Royal Shakespeare Company
Swan Theatre, Stratford-upon-Avon
A bare Swan Theatre stage. High above, musicians sit, their cello and viola accompaniment accommodating the action below with Hollywood movie stealth. The backdrop, a metallized sheet that iridises with the blood of battle or the storm clouds of dissent. A single off-centre opening, like an enormous wound, offers immediate entry to the forestage drama. Ti Green’s set complements the focused clarity of this excellent production.
Into this world steps Jonjo O’Neill as Richard, Duke of Gloucester. No longer a stock villain, this Richard is a sensual, sexual predatory beast whose tangible charm and charisma have unexpectedly immediate effects on the young members of the audience. Imagine the love-child of Ian Dury crossed with the comic innocence of Norman Wisdom. O’Neill’s Richard has the sexuality of naughtiness in abundance.
This is no hobbling monster, but an active, militaristic misfit whose physicality (the ubiquitous hunched back, withered left hand and leather calipered right leg) are markers of uniqueness. Obnoxious as Richard’s seduction of Lady Anne undoubtedly is, there is absolute belief in the sexual power of this twisted reprobate. Pippa Nixon’s Lady Anne might be nauseated by her suitor’s blackened teeth. His embrace, though, ignites a passion fired by hatred that appears unquenchable in a woman so recently bereaved by the death of her husband.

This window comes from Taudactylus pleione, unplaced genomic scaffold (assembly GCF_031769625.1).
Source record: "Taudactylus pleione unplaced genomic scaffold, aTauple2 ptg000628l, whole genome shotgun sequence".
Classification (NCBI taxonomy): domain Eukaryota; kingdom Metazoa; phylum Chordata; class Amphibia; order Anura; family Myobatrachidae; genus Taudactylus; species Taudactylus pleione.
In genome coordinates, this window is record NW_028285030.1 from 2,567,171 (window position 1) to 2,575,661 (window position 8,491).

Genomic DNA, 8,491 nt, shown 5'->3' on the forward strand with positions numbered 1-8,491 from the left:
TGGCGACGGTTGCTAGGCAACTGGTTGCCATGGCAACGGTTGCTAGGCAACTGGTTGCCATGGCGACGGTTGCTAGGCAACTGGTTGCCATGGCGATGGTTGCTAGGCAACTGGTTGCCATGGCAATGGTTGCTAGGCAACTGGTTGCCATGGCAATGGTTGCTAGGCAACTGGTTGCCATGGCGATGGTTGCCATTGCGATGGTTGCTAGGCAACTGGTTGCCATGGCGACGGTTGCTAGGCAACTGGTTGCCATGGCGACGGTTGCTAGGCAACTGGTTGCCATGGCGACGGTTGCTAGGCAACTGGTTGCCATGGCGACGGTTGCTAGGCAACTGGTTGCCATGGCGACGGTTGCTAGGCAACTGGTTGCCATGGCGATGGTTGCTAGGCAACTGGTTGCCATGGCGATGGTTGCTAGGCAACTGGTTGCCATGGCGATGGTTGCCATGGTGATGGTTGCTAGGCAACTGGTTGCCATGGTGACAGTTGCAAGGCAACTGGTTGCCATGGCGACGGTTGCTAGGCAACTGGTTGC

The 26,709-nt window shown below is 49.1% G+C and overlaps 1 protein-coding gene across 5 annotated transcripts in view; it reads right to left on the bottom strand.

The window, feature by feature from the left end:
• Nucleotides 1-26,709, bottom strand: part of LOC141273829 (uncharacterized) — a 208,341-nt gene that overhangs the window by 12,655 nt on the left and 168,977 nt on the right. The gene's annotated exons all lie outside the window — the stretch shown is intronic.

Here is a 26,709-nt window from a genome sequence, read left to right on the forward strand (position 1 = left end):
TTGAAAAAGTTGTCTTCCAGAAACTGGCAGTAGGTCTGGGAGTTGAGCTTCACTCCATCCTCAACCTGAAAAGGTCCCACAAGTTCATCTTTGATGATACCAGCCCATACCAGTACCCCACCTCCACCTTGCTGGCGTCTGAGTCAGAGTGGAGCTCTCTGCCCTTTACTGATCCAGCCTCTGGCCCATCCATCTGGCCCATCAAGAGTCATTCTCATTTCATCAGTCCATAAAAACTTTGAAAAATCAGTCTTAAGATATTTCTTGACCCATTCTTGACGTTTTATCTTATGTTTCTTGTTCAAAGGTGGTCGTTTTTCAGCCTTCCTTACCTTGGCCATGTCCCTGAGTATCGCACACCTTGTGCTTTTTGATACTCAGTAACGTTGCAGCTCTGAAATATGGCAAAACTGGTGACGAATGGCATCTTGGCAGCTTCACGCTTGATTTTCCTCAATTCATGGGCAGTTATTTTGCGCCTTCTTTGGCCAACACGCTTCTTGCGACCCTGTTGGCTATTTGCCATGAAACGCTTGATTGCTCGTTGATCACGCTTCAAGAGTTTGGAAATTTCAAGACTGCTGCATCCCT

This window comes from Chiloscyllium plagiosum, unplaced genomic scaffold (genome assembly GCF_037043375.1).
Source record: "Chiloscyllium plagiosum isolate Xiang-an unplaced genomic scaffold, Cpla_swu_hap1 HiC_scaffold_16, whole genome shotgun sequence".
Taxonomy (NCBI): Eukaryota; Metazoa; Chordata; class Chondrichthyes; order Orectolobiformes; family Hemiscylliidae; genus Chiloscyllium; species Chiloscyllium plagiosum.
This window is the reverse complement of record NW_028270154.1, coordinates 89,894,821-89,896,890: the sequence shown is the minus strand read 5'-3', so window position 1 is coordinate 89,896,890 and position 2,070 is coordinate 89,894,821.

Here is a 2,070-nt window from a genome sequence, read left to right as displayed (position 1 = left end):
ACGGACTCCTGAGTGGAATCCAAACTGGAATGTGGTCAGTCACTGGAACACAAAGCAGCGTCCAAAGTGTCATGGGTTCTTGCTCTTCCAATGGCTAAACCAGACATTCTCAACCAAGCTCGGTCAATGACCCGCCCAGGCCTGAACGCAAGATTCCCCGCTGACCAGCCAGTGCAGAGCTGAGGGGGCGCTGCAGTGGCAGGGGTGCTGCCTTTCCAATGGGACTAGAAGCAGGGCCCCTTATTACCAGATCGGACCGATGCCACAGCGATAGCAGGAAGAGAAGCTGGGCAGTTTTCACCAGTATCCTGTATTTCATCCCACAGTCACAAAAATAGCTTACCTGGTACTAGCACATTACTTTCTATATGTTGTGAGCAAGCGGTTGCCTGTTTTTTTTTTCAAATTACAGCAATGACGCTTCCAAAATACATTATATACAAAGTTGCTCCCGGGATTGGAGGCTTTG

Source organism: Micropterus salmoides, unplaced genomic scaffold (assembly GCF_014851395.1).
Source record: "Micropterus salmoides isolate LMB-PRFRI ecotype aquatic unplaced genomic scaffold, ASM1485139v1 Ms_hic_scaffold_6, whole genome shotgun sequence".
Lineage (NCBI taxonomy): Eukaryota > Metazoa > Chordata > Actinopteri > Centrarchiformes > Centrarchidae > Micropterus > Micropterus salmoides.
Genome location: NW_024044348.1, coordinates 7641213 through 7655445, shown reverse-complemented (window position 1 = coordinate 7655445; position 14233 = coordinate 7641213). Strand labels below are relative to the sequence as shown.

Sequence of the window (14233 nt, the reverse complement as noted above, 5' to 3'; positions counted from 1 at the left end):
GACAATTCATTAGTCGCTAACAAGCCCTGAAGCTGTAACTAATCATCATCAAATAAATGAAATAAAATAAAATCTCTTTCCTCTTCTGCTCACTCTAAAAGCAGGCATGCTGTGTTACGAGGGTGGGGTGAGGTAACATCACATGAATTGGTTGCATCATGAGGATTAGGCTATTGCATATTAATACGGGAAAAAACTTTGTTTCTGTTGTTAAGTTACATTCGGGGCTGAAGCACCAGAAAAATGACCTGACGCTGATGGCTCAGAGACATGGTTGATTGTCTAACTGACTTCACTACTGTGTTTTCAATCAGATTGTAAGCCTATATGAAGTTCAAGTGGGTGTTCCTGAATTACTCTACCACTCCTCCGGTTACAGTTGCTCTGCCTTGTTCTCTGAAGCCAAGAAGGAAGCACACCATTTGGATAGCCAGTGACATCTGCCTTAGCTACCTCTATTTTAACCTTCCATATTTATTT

A remarkable production this undoubtedly is. At well over three-and-a-quarter hours, the Swan’s Richard III could seem a marathon were it not for the pace of Roxana Silbert’s excellent direction, and the performance by the play’s central character. With O’Neill setting the bar so high, several lesser characters find it hard to match his leaps of dramatic faith. Even so, the result is an unforgettable theatrical experience, capped by convincing sword fights and battle scenes that spark off the Swan stage.
Apart from O’Neill’s splendid Richard, the most exciting performance of the play comes from the fiery form of Paola Dionisotti. As mad Margaret, the widow of Henry VI, Dionisotti commands the stage. Like a maddened Black Widow spider, Margaret taunts and curses, her body wracked as the spirits of the dead torture her very soul. Moments of intense cogency juxtaposed by manic railing make this Margaret as dangerous as her adversary Richard is sexy. An inspired performance that will haunt the Swan Theatre for many years to come.
Silbert offers a Richard III that rewrites the theatrical history of this Shakespeare villain. Gone is the grotesque monster. In his place is the active, aggressive, sexual and manipulative outsider whose seeming innocence masks the true nature of his hatred and ambition. Richard III as pariah turned paralympian. What better way to celebrate the challenge of alternative physicality in this, the 2012 Olympic year.
Reviewer: Kevin Quarmby